InDinero offers small businesses a way to track their finances by inputting their accounts with the attention of a financial advisor, but "completely free of accounting jargon," as its website promises. This emphasis on providing a service for small businesses without accounting training is at the core of inDinero, says co-founder Jessica Mah.
Mah launched inDinero out of her dorm room at U.C. Berkeley with classmate Andy Su in July 2010, before moving into a house and using its living room as its office (inDinero has its own offices now, but Mah says the two co-founders remain roomies). That September, the company raised $1 million from investors such as YouTube co-founder Jawed Karim and Y Combinator, the famous seed venture fund for tech start-ups.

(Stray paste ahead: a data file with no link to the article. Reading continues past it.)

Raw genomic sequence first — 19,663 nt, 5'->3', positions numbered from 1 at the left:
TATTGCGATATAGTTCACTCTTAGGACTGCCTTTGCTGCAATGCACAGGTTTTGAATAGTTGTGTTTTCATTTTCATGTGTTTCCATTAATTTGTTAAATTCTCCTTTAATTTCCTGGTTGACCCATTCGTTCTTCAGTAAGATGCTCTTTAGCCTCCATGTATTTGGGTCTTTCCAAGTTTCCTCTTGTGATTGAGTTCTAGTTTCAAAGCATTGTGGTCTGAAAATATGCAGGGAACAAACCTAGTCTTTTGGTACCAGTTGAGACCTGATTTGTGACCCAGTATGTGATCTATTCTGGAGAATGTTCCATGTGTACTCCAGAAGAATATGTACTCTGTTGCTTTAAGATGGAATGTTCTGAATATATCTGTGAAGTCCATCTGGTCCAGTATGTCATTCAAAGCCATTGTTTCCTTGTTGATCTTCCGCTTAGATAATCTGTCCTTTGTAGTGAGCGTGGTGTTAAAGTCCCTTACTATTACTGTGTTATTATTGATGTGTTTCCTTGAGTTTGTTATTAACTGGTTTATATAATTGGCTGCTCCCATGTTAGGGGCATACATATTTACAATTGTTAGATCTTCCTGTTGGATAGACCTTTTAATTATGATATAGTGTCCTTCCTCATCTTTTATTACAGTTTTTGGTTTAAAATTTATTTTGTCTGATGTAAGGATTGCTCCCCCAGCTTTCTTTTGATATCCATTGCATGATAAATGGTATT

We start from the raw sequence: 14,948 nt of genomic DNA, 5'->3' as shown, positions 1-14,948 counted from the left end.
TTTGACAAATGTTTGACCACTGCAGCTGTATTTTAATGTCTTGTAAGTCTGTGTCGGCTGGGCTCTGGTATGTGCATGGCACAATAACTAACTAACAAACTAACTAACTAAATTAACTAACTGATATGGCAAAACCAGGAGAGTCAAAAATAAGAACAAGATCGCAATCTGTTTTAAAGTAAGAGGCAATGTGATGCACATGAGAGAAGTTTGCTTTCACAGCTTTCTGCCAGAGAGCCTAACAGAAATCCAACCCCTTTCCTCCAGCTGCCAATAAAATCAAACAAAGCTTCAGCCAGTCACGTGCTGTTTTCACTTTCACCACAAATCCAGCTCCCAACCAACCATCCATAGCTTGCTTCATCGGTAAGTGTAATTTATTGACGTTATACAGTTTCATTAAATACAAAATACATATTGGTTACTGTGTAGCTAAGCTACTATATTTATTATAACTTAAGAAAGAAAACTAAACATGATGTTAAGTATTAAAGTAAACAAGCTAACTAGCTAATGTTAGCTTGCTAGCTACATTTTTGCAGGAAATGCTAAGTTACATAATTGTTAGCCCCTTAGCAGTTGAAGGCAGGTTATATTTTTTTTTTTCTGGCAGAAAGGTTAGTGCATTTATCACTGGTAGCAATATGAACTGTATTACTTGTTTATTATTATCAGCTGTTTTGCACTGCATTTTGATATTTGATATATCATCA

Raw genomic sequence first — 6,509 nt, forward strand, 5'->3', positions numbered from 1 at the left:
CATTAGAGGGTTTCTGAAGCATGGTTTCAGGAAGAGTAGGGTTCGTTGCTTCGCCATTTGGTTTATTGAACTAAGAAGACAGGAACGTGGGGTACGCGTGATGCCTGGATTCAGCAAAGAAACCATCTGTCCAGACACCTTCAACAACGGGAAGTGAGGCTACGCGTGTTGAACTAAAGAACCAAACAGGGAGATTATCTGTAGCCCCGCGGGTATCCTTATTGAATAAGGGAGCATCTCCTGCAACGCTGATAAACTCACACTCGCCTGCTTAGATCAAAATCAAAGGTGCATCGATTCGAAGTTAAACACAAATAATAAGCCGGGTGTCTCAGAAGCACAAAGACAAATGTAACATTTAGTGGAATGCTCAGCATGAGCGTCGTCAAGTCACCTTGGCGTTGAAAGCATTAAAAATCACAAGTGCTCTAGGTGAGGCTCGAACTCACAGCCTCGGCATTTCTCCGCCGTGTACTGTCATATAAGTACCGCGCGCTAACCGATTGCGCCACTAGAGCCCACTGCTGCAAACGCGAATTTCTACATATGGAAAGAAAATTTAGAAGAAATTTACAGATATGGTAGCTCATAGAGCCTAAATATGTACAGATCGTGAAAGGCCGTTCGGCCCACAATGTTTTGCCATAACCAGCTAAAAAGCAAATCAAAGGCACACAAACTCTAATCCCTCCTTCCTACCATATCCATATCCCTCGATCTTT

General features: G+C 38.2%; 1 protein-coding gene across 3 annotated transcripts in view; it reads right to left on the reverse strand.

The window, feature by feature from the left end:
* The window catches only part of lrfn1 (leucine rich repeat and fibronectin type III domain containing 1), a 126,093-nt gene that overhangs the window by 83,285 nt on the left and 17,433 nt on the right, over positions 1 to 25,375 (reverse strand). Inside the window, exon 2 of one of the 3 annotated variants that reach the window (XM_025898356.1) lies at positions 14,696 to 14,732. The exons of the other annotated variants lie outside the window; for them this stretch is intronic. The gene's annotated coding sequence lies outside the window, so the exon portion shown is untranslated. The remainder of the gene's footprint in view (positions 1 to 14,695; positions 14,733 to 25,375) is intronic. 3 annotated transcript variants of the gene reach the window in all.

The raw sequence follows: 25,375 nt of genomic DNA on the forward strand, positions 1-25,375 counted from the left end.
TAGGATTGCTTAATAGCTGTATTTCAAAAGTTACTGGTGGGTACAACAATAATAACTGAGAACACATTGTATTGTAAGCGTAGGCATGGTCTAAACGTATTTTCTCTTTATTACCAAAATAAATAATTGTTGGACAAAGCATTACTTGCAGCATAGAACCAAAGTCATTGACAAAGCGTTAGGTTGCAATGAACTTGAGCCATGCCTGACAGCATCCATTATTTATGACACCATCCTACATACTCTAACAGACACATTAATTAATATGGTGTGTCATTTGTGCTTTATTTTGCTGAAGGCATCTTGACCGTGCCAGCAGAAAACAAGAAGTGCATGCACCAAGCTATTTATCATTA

Today, the company has six employees and over 20,000 businesses using its servers, with over 2.5 million transactions carried out. The company only just began charging for its services: $19.95, $29.95, or $49.95 per month, depending on a company's amount of transactions. Mah says inDinero plans to "step on the gas pedal" in the next few months, increasing its public profile through social media, search engine marketing, and in-product word-of-mouth (incentivized referrals by customers). Mah estimates that with expanded marketing, inDinero can quickly grow five-fold.
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